There is absolutely nothing wrong with the concept of a slow burn horror movie, as it’s typically commendable when a narrative dedicates itself to building character and setting without feeling the need to hammer the audience every 10 minutes. The problem with Resident Evil: Welcome To Raccoon City is that it doesn’t use its time wisely – introducing the main players and then letting them simmer, and slowly diluting what is an already thin story. It gets boring before it gets interesting, and proves to have a difficult time re-crossing that line as the narrative plays out.
Further handicapping the effort is the fact that the movie is constantly trotting out clichés, and doesn’t even bother to try and surprise the audience with a single aspect of its story. Umbrella is presented as being so bland and personality-less that it might as well just be rebranded Evil Corp – their stereotypical scheming and machinations instantly familiar and exhausting. Even a “one among you is a traitor” plot among the police officers gets handled in the blandest way possible, as the film doesn’t even try and build a mystery out of it, instead just blatantly introduces the Umbrella collaborator among the group when he gets a message from a nefarious and unrevealed contact.
None of the characters in Resident Evil: Welcome To Raccoon City have any real personality.
At least one nice thing that can be said about the traitor is that at least he is a character who is made distinctive by his behavior – which is more than can be said about the majority of the ensemble. Resident Evil: Welcome To Raccoon City is a movie where individual members of the cast can either be defined in five words or less, or elude description because there is nothing in their personality to describe.
In addition to the traitor (who I won’t reveal here), Kaya Scodelario’s Claire is “avenging heroine;” Avan Jogia’s Leon is “rookie officer looking for redemption;” Neal McDonough’s Dr. Birkin is “smiley evil scientist;” and Donal Logue’s Brian Irons is the “rough and gruff chief.” (Pretty much everyone else has to settle for “cop.”) Additionally, Leon is the only character in the film who has a narrative that can be generously described as an arc, and it’s a parabola the shape of a speedbump.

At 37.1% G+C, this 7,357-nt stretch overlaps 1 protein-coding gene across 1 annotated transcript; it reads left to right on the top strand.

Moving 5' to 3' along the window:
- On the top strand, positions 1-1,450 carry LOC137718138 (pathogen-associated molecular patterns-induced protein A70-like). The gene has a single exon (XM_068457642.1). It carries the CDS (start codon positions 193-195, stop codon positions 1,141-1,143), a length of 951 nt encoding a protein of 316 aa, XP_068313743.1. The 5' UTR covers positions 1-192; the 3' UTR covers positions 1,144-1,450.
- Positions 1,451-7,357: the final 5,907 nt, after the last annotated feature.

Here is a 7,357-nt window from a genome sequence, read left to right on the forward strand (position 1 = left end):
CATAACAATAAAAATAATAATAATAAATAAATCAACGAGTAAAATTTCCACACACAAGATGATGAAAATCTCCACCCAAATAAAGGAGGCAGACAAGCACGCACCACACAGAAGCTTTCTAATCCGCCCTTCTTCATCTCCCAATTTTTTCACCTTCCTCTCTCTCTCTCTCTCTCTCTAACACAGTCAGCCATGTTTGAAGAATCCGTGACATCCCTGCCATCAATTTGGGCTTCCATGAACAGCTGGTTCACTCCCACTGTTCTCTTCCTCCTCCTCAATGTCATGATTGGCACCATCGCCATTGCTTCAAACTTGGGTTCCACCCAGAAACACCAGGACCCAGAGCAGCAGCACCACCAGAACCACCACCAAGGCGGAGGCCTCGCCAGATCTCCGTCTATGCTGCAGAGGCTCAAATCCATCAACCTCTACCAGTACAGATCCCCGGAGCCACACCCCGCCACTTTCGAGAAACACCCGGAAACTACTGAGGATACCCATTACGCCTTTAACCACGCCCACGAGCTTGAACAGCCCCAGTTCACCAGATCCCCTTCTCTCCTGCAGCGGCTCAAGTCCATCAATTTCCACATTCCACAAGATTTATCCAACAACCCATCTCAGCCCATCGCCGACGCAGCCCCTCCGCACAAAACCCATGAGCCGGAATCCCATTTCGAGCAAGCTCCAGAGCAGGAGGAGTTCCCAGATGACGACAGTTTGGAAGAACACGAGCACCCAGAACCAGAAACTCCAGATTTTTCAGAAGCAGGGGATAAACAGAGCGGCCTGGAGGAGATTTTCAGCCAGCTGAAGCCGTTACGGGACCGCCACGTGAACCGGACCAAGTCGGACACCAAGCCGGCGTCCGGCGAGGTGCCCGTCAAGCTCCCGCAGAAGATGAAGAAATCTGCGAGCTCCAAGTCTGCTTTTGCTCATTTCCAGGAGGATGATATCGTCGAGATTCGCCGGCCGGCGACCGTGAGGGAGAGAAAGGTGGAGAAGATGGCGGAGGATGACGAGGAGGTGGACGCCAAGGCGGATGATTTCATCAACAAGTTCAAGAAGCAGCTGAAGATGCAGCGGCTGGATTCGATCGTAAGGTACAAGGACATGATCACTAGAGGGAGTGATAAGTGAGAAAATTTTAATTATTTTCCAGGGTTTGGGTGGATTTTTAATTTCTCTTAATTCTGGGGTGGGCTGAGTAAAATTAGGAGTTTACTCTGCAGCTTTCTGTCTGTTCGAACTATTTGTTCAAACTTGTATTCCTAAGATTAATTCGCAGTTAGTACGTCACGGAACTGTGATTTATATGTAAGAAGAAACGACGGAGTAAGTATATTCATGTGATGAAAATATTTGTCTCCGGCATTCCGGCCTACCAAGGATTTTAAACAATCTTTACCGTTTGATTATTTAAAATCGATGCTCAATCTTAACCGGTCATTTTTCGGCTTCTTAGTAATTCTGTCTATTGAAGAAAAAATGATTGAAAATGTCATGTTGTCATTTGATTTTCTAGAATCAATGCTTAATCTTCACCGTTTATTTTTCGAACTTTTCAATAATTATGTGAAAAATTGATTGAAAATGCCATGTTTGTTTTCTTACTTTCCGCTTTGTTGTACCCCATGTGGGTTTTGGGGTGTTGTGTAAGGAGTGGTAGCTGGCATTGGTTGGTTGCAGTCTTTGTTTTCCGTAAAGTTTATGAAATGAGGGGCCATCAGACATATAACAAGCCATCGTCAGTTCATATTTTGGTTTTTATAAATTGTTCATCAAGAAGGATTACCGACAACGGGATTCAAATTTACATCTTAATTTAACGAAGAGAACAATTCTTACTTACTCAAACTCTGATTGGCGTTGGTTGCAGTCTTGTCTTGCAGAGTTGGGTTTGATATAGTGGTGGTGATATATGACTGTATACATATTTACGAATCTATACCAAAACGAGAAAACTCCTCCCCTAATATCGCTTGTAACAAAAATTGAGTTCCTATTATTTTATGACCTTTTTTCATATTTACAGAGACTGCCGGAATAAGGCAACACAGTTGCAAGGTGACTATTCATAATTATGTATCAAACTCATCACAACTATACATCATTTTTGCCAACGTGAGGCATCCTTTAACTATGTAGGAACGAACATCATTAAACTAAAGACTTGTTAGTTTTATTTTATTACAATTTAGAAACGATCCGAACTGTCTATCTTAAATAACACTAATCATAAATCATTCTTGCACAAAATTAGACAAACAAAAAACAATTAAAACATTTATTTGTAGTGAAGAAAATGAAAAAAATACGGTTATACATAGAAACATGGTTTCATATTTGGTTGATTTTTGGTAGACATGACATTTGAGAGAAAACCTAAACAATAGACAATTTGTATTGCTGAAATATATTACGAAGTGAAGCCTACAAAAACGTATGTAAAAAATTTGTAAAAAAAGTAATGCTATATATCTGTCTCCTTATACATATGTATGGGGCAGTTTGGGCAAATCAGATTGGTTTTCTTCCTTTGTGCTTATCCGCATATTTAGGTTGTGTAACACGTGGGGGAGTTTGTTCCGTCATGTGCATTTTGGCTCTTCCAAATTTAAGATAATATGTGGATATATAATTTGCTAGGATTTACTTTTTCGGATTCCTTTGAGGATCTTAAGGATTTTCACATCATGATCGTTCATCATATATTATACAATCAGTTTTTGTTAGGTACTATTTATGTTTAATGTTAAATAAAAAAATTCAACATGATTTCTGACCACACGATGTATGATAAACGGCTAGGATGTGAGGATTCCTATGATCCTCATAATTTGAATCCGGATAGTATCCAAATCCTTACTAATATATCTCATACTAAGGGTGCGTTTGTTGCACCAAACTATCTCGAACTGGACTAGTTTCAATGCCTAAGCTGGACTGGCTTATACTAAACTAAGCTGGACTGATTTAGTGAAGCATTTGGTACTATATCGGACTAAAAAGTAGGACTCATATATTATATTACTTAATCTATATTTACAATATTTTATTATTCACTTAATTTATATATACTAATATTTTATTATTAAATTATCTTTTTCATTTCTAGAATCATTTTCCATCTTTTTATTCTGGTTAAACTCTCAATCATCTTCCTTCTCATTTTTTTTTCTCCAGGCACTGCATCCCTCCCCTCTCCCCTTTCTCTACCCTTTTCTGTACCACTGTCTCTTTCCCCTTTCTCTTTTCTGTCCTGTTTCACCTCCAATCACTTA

Save for some cool monsters at the very end, Resident Evil: Welcome To Raccoon City underwhelms in the horror department.
Underwhelming characters and story likely won’t upset the audience seeing Resident Evil: Welcome To Raccoon City for the gunfire, explosions, and monsters, but what won’t be appreciated is how lackluster even that staple is in the film. Save for a pair of cool looking monsters that pop up in the third act, the movie’s effects mostly look like they were generated out of a blood-from-a-stone budget, and the action is surprisingly limited. It takes a confounding amount of time for the feature to start accessing the shoot-em-up aspects of its source material, and when it does finally start to unfold in the mansion, it’s frustratingly chaotic and dark.
Following the end of the previous live-action Resident Evil series, the approach taken in the making of Resident Evil: Welcome To Raccoon City was the smart one – the idea being a “back to basics” move. The actual film, however, takes that idea far too literally. It’s perhaps a case of the 1990s source material serving as an influence on the genre in the last couple decades, but that doesn’t excuse so much of the movie feeling so tired.